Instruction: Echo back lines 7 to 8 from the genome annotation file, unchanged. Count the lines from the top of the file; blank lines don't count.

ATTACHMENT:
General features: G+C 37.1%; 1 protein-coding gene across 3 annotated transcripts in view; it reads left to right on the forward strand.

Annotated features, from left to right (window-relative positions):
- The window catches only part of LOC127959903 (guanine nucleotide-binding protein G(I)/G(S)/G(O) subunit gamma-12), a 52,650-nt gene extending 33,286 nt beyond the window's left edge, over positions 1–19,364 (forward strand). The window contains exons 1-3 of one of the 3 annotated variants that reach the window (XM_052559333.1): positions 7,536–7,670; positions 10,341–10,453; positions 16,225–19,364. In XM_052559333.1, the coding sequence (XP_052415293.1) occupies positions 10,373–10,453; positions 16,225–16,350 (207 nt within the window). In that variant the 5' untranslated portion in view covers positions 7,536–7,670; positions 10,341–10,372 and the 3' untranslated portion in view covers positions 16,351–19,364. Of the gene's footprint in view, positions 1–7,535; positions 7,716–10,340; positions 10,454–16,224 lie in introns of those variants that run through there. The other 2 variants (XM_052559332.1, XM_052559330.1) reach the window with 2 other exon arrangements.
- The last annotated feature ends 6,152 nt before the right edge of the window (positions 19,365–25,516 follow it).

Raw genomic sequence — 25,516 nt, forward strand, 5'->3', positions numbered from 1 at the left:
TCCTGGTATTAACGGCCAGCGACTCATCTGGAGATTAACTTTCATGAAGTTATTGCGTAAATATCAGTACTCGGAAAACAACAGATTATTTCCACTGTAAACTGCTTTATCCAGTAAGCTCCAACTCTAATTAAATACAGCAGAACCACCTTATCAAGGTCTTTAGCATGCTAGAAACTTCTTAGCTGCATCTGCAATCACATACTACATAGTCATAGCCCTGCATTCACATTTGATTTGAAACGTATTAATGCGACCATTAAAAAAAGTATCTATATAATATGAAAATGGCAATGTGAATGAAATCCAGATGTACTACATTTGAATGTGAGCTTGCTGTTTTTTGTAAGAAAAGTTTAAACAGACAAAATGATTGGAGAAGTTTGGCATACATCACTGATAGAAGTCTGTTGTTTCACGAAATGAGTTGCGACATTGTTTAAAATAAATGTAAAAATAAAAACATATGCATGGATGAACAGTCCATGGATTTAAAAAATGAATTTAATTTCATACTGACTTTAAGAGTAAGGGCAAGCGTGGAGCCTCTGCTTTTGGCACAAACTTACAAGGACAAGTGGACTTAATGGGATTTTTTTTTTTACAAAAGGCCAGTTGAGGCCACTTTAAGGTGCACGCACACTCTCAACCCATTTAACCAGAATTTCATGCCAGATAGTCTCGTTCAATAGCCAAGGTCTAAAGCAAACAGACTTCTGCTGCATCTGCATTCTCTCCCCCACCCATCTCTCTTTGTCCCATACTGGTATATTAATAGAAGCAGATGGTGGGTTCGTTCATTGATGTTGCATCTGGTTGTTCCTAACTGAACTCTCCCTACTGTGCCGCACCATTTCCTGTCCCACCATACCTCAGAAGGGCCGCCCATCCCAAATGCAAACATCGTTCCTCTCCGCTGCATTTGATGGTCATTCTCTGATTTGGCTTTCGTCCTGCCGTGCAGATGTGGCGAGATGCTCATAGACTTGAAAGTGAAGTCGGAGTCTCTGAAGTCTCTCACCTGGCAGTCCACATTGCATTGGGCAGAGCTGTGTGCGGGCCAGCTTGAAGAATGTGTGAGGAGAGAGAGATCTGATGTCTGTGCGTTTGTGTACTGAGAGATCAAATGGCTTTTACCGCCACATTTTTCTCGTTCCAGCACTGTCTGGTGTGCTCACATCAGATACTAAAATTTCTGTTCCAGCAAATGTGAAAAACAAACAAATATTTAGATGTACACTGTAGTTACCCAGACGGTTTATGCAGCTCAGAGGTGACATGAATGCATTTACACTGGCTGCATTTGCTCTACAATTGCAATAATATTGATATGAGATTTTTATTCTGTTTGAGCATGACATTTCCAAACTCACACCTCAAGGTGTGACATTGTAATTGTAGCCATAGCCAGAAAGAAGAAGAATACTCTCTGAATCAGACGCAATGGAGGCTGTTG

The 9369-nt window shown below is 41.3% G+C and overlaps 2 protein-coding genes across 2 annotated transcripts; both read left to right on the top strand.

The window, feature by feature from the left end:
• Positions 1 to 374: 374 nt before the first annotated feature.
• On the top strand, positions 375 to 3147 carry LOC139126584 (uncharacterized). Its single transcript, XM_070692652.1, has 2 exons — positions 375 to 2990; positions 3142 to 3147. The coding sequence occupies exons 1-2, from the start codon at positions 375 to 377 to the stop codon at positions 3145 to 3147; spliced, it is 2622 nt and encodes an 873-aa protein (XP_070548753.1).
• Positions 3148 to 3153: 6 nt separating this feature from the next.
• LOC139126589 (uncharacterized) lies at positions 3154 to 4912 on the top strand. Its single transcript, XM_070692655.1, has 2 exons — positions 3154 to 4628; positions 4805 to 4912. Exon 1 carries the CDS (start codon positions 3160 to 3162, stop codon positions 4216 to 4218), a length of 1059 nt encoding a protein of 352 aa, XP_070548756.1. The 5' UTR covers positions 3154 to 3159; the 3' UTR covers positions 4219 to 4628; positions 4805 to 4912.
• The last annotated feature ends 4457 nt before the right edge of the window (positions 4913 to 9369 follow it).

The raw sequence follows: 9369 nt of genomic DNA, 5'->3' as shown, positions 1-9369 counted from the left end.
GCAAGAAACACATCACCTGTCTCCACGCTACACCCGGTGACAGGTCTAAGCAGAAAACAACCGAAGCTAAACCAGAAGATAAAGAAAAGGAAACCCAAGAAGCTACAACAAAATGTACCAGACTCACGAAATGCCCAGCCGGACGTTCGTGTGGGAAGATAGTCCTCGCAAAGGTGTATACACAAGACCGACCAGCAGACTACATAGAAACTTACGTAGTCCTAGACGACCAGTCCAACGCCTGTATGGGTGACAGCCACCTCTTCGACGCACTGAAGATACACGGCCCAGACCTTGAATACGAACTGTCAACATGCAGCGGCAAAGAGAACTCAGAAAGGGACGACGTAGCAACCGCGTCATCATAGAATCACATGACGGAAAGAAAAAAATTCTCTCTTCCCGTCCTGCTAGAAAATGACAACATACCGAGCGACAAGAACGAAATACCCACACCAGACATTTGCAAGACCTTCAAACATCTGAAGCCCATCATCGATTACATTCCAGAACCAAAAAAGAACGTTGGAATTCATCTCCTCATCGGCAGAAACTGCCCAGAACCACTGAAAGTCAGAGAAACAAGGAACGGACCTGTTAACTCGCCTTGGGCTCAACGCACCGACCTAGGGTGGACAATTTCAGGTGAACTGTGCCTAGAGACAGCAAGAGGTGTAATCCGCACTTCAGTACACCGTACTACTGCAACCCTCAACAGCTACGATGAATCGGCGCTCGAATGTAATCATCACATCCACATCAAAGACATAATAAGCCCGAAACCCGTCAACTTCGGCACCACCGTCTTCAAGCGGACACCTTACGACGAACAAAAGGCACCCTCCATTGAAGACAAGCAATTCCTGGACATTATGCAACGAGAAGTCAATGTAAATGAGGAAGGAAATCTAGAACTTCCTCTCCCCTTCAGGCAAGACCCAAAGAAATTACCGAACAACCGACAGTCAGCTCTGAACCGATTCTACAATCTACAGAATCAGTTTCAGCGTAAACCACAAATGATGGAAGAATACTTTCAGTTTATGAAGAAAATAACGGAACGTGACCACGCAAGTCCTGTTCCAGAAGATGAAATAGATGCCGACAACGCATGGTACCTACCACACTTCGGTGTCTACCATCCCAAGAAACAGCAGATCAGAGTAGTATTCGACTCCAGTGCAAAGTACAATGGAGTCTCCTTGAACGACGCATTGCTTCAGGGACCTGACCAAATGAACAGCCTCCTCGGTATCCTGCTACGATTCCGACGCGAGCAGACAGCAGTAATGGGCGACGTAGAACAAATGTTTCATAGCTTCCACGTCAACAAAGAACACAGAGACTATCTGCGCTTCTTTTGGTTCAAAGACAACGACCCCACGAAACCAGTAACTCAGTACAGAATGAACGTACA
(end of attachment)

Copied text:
The 9369-nt window shown below is 41.3% G+C and overlaps 2 protein-coding genes across 2 annotated transcripts; both read left to right on the top strand.

The window, feature by feature from the left end: